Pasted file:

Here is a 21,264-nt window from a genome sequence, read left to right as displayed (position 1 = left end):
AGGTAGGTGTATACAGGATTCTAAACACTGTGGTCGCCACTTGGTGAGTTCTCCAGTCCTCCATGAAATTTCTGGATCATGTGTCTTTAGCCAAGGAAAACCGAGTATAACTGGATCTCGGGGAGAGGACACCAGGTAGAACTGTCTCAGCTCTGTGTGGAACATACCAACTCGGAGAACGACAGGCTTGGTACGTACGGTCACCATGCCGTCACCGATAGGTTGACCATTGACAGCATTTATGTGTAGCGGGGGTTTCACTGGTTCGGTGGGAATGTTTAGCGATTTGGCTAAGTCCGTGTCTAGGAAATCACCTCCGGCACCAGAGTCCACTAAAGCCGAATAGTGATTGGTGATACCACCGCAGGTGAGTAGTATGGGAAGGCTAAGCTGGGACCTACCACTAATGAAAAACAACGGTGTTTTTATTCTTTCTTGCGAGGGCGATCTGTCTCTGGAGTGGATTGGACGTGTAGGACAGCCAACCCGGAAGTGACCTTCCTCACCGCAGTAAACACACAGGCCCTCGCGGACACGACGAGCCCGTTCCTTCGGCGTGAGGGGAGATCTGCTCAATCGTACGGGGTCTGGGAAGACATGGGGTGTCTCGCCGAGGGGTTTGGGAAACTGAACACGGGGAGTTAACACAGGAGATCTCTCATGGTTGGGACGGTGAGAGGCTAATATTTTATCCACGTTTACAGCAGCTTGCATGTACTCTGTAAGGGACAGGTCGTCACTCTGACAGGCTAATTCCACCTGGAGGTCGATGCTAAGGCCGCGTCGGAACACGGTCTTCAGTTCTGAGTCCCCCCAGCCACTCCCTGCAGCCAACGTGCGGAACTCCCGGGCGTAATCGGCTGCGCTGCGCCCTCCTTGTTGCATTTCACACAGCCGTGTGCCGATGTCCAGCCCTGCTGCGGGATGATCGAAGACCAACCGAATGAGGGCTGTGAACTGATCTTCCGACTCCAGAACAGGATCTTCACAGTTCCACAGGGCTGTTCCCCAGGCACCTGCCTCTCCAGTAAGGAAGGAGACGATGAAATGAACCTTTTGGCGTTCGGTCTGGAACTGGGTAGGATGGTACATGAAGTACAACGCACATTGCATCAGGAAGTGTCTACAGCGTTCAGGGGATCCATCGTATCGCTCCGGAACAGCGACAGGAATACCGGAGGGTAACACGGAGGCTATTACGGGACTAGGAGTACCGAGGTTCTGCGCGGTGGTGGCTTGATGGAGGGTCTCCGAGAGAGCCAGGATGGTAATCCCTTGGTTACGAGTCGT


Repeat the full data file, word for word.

Here is a 21,264-nt window from a genome sequence, read left to right as displayed (position 1 = left end):
AGGTAGGTGTATACAGGATTCTAAACACTGTGGTCGCCACTTGGTGAGTTCTCCAGTCCTCCATGAAATTTCTGGATCATGTGTCTTTAGCCAAGGAAAACCGAGTATAACTGGATCTCGGGGAGAGGACACCAGGTAGAACTGTCTCAGCTCTGTGTGGAACATACCAACTCGGAGAACGACAGGCTTGGTACGTACGGTCACCATGCCGTCACCGATAGGTTGACCATTGACAGCATTTATGTGTAGCGGGGGTTTCACTGGTTCGGTGGGAATGTTTAGCGATTTGGCTAAGTCCGTGTCTAGGAAATCACCTCCGGCACCAGAGTCCACTAAAGCCGAATAGTGATTGGTGATACCACCGCAGGTGAGTAGTATGGGAAGGCTAAGCTGGGACCTACCACTAATGAAAAACAACGGTGTTTTTATTCTTTCTTGCGAGGGCGATCTGTCTCTGGAGTGGATTGGACGTGTAGGACAGCCAACCCGGAAGTGACCTTCCTCACCGCAGTAAACACACAGGCCCTCGCGGACACGACGAGCCCGTTCCTTCGGCGTGAGGGGAGATCTGCTCAATCGTACGGGGTCTGGGAAGACATGGGGTGTCTCGCCGAGGGGTTTGGGAAACTGAACACGGGGAGTTAACACAGGAGATCTCTCATGGTTGGGACGGTGAGAGGCTAATATTTTATCCACGTTTACAGCAGCTTGCATGTACTCTGTAAGGGACAGGTCGTCACTCTGACAGGCTAATTCCACCTGGAGGTCGATGCTAAGGCCGCGTCGGAACACGGTCTTCAGTTCTGAGTCCCCCCAGCCACTCCCTGCAGCCAACGTGCGGAACTCCCGGGCGTAATCGGCTGCGCTGCGCCCTCCTTGTTGCATTTCACACAGCCGTGTGCCGATGTCCAGCCCTGCTGCGGGATGATCGAAGACCAACCGAATGAGGGCTGTGAACTGATCTTCCGACTCCAGAACAGGATCTTCACAGTTCCACAGGGCTGTTCCCCAGGCACCTGCCTCTCCAGTAAGGAAGGAGACGATGAAATGAACCTTTTGGCGTTCGGTCTGGAACTGGGTAGGATGGTACATGAAGTACAACGCACATTGCATCAGGAAGTGTCTACAGCGTTCAGGGGATCCATCGTATCGCTCCGGAACAGCGACAGGAATACCGGAGGGTAACACGGAGGCTATTACGGGACTAGGAGTACCGAGGTTCTGCGCGGTGGTGGCTTGATGGAGGGTCTCCGAGAGAGCCAGGATGGTAATCCCTTGGTTACGAGTCGT